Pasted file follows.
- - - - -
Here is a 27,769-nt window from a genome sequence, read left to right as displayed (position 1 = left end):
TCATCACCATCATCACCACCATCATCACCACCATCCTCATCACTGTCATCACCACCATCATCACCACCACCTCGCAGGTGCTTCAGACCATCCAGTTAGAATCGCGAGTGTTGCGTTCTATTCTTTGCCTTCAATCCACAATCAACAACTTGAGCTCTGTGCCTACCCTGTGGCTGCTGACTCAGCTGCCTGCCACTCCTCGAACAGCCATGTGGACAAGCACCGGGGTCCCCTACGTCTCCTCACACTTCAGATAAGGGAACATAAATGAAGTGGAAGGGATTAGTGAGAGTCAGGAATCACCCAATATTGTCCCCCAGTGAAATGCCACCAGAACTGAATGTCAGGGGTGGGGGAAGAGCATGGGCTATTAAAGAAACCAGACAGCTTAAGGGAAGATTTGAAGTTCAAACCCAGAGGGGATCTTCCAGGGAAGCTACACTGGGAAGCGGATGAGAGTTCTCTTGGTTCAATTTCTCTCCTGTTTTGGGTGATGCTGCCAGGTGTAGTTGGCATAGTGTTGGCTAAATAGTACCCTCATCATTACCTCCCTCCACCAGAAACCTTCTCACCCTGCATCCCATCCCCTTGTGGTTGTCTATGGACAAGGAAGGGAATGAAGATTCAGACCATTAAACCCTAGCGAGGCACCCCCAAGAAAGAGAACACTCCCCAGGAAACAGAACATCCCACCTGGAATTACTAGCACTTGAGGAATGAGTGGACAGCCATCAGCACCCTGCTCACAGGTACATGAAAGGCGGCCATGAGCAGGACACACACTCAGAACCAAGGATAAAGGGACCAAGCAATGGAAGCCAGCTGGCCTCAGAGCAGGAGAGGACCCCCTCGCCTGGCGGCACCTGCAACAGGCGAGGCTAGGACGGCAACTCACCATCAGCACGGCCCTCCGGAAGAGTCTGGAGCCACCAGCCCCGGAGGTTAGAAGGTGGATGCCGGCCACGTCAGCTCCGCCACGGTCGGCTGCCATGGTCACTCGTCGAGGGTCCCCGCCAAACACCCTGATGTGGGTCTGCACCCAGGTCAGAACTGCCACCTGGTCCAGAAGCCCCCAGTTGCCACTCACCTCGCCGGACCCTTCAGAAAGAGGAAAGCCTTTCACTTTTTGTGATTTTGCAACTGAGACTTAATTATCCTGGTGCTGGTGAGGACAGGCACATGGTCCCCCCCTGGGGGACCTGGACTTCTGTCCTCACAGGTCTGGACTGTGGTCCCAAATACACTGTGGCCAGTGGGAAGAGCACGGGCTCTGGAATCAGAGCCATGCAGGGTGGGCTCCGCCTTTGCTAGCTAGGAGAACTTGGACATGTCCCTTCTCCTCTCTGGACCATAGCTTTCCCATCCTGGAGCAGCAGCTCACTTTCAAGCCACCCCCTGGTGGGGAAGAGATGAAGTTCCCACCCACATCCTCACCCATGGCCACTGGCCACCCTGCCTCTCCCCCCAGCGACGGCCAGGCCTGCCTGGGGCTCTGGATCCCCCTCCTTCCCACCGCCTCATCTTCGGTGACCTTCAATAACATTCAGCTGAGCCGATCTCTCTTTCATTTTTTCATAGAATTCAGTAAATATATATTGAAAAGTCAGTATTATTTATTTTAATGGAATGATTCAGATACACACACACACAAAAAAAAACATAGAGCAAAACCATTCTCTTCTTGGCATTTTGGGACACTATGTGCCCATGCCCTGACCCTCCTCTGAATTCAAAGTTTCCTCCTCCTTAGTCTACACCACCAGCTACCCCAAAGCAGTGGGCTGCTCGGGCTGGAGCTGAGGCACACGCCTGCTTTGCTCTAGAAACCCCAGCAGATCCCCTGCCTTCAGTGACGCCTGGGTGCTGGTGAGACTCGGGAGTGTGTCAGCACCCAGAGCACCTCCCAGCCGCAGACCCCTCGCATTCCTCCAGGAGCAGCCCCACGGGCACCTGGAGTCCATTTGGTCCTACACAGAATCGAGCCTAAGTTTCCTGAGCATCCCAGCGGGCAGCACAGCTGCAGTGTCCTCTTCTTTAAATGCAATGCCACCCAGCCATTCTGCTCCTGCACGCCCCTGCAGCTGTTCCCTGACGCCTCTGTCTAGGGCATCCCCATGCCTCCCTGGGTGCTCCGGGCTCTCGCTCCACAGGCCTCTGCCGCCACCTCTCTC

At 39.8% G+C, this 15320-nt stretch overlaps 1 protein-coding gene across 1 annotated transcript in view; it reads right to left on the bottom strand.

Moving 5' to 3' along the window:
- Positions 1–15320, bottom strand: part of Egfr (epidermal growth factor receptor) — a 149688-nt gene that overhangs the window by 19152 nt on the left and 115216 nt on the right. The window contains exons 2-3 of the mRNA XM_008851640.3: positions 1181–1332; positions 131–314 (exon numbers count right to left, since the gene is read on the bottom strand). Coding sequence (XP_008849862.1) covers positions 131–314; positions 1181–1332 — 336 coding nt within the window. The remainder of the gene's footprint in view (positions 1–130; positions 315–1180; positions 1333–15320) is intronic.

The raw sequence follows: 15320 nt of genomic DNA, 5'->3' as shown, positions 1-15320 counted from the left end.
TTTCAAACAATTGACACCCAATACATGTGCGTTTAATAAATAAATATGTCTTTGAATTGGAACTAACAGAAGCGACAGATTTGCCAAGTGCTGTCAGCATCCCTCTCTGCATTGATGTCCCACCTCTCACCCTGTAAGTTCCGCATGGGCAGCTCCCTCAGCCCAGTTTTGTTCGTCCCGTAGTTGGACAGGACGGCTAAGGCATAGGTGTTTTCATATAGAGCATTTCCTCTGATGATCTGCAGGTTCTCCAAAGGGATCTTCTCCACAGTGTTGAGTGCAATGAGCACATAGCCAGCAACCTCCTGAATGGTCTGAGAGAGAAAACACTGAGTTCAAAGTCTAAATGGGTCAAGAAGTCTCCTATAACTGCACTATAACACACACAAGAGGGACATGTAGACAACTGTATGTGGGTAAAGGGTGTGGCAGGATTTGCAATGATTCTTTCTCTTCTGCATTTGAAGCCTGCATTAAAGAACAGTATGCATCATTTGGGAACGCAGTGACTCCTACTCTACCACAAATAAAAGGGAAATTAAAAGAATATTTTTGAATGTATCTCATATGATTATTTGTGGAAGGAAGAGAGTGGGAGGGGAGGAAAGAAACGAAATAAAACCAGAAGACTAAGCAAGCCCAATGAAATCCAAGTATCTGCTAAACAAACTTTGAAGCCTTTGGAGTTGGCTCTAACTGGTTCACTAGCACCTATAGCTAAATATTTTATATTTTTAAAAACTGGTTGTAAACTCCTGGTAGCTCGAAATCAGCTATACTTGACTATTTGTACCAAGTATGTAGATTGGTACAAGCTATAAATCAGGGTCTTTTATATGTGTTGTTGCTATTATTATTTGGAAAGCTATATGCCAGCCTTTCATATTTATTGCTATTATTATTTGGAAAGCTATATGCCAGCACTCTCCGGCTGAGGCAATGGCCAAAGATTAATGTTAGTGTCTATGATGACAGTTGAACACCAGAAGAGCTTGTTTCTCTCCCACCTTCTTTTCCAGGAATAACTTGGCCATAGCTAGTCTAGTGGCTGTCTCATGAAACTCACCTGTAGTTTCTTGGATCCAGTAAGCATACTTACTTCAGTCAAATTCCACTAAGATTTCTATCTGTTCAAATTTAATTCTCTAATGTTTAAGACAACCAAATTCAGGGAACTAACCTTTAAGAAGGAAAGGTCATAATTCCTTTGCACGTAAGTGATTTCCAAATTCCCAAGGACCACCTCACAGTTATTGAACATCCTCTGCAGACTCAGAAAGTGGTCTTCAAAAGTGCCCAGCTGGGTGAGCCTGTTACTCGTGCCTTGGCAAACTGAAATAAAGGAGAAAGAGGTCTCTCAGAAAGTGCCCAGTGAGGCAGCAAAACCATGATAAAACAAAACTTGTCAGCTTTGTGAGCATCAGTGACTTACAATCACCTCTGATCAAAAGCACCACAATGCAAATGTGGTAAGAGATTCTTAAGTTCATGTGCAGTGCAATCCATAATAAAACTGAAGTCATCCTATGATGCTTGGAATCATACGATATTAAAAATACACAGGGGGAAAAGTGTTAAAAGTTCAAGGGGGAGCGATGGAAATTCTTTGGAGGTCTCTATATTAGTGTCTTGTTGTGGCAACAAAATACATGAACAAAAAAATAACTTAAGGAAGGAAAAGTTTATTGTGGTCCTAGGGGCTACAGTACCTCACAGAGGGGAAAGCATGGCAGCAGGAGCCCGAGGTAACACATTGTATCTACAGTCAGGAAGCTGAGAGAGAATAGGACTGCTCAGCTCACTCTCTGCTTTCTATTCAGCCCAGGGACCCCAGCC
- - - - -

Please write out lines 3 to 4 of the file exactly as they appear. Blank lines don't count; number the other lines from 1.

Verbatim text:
At 39.8% G+C, this 15320-nt stretch overlaps 1 protein-coding gene across 1 annotated transcript in view; it reads right to left on the bottom strand.

Moving 5' to 3' along the window: